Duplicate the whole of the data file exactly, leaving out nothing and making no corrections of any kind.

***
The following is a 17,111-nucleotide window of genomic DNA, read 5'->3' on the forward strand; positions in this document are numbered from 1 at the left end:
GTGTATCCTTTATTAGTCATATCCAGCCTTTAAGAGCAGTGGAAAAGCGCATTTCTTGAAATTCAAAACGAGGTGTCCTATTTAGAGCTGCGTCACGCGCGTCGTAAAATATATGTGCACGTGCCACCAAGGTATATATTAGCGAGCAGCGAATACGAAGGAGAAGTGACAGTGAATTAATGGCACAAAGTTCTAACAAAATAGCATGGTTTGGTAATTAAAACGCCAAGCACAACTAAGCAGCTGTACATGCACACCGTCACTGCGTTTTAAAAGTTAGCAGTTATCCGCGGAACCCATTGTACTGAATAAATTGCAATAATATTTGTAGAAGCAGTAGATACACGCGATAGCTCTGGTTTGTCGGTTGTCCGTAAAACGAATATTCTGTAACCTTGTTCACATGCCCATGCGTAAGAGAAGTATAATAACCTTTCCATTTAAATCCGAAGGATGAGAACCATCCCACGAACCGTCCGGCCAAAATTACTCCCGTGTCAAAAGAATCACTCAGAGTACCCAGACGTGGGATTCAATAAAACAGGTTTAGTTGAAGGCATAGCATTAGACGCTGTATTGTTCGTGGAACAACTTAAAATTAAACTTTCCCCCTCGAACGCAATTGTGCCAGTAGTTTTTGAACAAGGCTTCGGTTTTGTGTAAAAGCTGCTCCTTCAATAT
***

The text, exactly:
The following is a 17,111-nucleotide window of genomic DNA, read 5'->3' on the forward strand; positions in this document are numbered from 1 at the left end:
GTGTATCCTTTATTAGTCATATCCAGCCTTTAAGAGCAGTGGAAAAGCGCATTTCTTGAAATTCAAAACGAGGTGTCCTATTTAGAGCTGCGTCACGCGCGTCGTAAAATATATGTGCACGTGCCACCAAGGTATATATTAGCGAGCAGCGAATACGAAGGAGAAGTGACAGTGAATTAATGGCACAAAGTTCTAACAAAATAGCATGGTTTGGTAATTAAAACGCCAAGCACAACTAAGCAGCTGTACATGCACACCGTCACTGCGTTTTAAAAGTTAGCAGTTATCCGCGGAACCCATTGTACTGAATAAATTGCAATAATATTTGTAGAAGCAGTAGATACACGCGATAGCTCTGGTTTGTCGGTTGTCCGTAAAACGAATATTCTGTAACCTTGTTCACATGCCCATGCGTAAGAGAAGTATAATAACCTTTCCATTTAAATCCGAAGGATGAGAACCATCCCACGAACCGTCCGGCCAAAATTACTCCCGTGTCAAAAGAATCACTCAGAGTACCCAGACGTGGGATTCAATAAAACAGGTTTAGTTGAAGGCATAGCATTAGACGCTGTATTGTTCGTGGAACAACTTAAAATTAAACTTTCCCCCTCGAACGCAATTGTGCCAGTAGTTTTTGAACAAGGCTTCGGTTTTGTGTAAAAGCTGCTCCTTCAATAT